Cornets and trumpets are two similar brass instruments and can often be confused with one another. However, despite their similarities, the cornet and trumpet have some large differences. Let’s have a closer look at where the two horns differ exactly.
Trumpets and Cornets – The Differences
One main difference between the cornet and trumpet is the size. Cornets are typically smaller than trumpets and look almost a bit squished. They measure at about 13 – 16” in length (33 – 40cm) while the trumpet is about 19” (40cm).
This is also why the first brass instrument many young children learn to play is the cornet as it is smaller and therefore easier to hold.
That being said, the actual measurements of their tubing are not different at all: An uncoiled cornet is about 4.5 ft in length (1.35 meters) – the same as a trumpet.
The cornet and trumpet also have differing sounds from one another due to the different bores of each instrument. The bore is the interior chamber of wind instruments such as the cornet, trumpet and clarinet.
The different shapes and sizes of the bore create different sounds. The cornet has a conical bore which means that the size of the interior chamber gradually increases throughout the length of the tube. Other instruments that have a conical bore include the French horn, oboe, saxophone and tuba.
The trumpet on the other hand has a cylindrical bore. This means that the size of the bore is the same and does not change. Other instruments with a cylindrical bore include the clarinet and many renaissance instruments such as the kortholt, cornamuse and crumhorn.
Due to the difference in bores between the cornet and trumpet, the trumpet produces a brighter, more linear sound while the cornet produces a softer and warmer sound – second only to the even softer flugelhorn.
Listen to the soft sound of the flugelhorn in this performance, followed at roughly 1:00 by a cornet for comparison:
What different types of cornets are there?
There are two main types of cornets. The standard, most popular model is the Bb cornet. This is used by everyone from young beginners to those in a concert brand. The other main cornet is the soprano Eb cornet. This type of cornet is smaller than the Bb model and is much more niche and specialist. It is predominantly used in brass bands and it is strongly recommended that new players learn the Bb cornet before advancing to the Eb – or to a Bb trumpet.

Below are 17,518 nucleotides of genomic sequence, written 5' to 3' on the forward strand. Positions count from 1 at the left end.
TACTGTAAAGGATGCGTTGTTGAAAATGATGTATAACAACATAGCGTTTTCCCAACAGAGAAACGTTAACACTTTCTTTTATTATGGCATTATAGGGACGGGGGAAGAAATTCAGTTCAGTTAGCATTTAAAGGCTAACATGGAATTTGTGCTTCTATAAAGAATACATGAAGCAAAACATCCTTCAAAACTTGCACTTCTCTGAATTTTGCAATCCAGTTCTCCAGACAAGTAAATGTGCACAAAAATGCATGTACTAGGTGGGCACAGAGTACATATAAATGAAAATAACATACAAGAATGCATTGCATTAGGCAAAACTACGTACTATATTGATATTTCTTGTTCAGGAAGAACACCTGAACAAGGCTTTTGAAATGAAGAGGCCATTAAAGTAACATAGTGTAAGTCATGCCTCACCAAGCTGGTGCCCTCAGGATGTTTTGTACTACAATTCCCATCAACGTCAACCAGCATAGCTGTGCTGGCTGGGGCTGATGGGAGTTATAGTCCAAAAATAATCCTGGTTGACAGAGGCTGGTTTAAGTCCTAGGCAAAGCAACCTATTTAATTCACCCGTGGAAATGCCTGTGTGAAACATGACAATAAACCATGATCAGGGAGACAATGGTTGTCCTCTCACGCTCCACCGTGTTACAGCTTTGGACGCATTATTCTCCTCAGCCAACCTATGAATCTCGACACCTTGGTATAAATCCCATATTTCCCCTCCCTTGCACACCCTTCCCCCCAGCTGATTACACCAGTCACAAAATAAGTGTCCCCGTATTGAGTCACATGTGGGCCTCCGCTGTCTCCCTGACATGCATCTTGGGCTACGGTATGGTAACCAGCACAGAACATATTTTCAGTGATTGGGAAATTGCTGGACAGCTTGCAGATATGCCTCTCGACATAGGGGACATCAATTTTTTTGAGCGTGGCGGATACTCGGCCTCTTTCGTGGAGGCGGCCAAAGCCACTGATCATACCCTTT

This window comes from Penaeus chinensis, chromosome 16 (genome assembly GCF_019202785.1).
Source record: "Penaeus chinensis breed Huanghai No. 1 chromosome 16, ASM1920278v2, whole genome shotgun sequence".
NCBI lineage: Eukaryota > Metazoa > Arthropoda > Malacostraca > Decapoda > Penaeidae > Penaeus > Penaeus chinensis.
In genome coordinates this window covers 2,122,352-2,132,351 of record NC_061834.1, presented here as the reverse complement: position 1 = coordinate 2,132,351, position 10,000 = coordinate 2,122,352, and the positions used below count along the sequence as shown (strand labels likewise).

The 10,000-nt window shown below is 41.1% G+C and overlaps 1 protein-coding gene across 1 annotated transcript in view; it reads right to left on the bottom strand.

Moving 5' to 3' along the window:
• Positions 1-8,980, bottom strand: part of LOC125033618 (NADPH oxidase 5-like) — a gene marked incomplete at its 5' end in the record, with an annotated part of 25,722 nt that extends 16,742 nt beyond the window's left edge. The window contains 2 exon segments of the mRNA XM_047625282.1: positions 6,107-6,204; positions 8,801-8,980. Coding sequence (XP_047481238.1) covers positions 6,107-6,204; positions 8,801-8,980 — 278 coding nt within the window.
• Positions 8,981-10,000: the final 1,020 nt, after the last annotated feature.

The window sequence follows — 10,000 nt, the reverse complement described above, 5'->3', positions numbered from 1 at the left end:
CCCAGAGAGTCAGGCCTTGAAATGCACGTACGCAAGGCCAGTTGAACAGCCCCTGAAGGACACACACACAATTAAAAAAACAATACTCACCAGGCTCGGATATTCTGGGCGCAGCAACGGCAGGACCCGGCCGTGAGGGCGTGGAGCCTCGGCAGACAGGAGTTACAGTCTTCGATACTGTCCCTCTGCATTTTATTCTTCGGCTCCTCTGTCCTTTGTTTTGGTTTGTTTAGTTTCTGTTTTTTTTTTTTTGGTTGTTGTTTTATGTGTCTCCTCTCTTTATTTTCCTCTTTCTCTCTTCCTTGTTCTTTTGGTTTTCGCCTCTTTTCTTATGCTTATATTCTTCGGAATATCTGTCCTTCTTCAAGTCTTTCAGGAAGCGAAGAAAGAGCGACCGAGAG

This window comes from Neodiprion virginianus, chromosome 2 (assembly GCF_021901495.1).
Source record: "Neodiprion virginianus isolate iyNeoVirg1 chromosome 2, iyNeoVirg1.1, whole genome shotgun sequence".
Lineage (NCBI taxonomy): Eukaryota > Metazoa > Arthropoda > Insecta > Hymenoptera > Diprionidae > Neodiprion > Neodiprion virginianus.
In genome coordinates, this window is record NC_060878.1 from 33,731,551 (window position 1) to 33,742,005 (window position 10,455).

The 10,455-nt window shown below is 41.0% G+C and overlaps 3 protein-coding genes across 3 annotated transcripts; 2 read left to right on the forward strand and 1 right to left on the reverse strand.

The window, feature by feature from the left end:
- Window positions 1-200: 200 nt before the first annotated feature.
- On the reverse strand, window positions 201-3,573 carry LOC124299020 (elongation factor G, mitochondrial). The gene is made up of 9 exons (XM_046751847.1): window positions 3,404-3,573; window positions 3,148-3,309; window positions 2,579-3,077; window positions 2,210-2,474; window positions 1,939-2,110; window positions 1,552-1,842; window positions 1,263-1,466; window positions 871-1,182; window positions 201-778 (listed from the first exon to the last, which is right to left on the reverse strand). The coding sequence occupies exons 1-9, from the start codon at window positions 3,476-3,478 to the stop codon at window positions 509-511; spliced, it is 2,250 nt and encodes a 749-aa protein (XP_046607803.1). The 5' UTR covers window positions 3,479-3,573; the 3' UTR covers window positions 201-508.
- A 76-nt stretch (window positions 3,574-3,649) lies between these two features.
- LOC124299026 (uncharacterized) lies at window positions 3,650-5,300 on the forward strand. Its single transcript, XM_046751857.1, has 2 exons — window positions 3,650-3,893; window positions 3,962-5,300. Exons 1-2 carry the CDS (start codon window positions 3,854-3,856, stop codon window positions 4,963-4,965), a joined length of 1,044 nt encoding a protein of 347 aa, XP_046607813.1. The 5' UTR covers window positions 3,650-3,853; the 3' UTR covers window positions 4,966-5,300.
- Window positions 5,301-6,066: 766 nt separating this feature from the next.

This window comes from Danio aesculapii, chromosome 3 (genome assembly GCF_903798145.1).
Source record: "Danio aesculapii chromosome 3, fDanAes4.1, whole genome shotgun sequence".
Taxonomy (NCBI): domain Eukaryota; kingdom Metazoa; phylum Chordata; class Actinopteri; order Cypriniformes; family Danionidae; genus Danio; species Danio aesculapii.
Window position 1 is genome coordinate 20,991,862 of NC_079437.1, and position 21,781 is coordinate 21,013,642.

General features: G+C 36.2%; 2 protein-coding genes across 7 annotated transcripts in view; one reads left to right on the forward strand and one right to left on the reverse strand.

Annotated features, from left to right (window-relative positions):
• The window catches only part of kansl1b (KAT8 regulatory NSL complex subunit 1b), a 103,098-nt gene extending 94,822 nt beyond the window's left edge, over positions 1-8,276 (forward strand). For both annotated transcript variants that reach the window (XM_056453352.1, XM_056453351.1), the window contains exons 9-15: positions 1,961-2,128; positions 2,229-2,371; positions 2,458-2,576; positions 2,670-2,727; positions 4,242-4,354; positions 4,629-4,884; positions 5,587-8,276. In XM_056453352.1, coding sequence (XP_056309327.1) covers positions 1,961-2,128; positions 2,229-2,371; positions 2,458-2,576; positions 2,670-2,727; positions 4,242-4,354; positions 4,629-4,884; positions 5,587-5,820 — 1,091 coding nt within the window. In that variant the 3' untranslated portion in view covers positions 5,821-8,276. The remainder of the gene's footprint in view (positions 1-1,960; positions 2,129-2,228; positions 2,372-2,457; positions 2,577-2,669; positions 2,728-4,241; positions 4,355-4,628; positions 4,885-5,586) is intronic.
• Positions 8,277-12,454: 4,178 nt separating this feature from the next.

(Close-up of a Levante Bb Cornet*.)
What’s more expensive – cornet or trumpet?
Neither is necessarily more expensive than the other. Just like any other instrument, there are affordable, beginner models and expensive performance models for advanced players. The cheapest beginner model for each cost around $180-$200.
If you’re looking for an instrument that will bring you joy for longer with better build and sound quality, expect to spend more in the $450 range.
For professional level cornets as well as professional trumpets, spending upwards of $2000 will get you an instrument that will last you a lifetime.
Looking for a teacher?
Want to get lessons at the comfort of your own home? Check out the course Learn to Play the Trumpet: Beginner to Pro Made the Easy Way* on Udemy! (See their full trumpet course line-up here*!)
Frequently Asked Questions
Can I use a cornet mouthpiece on a trumpet?
No, a cornet mouthpiece cannot be used on a trumpet and vice versa. However, for $30-$40 you can buy a special adapter to have a trumpet mouthpiece receiver on your cornet or a cornet receiver on your trumpet. (See some options here.*)
You might also be interested in our Complete Guide to Trumpet Mouthpieces.
Is a cornet easier to play than a trumpet?
For some people, yes. Due to its smaller size, it is easier to hold and more comfortable for kids or people with small hands. Therefore it can be easier than the trumpet. The cornet also does not need as much air to play which can make it easier for those who have not had experience with brass instruments. However, the differences in difficulty are not substantial and can differ from player to player.
What is a cornet player called?
A cornet player is called a cornetist.
At what age can the cornet be played?
It is recommended that the cornet should begin to be played at around 7-8 years old. This is roughly the age at which children are able to properly hold the instrument.
Who are some famous cornet players?
Some of the greatest cornet players include James Sheppard, Herbert L. Clarke and Louis Armstrong (who was also an acclaimed trumpeter).
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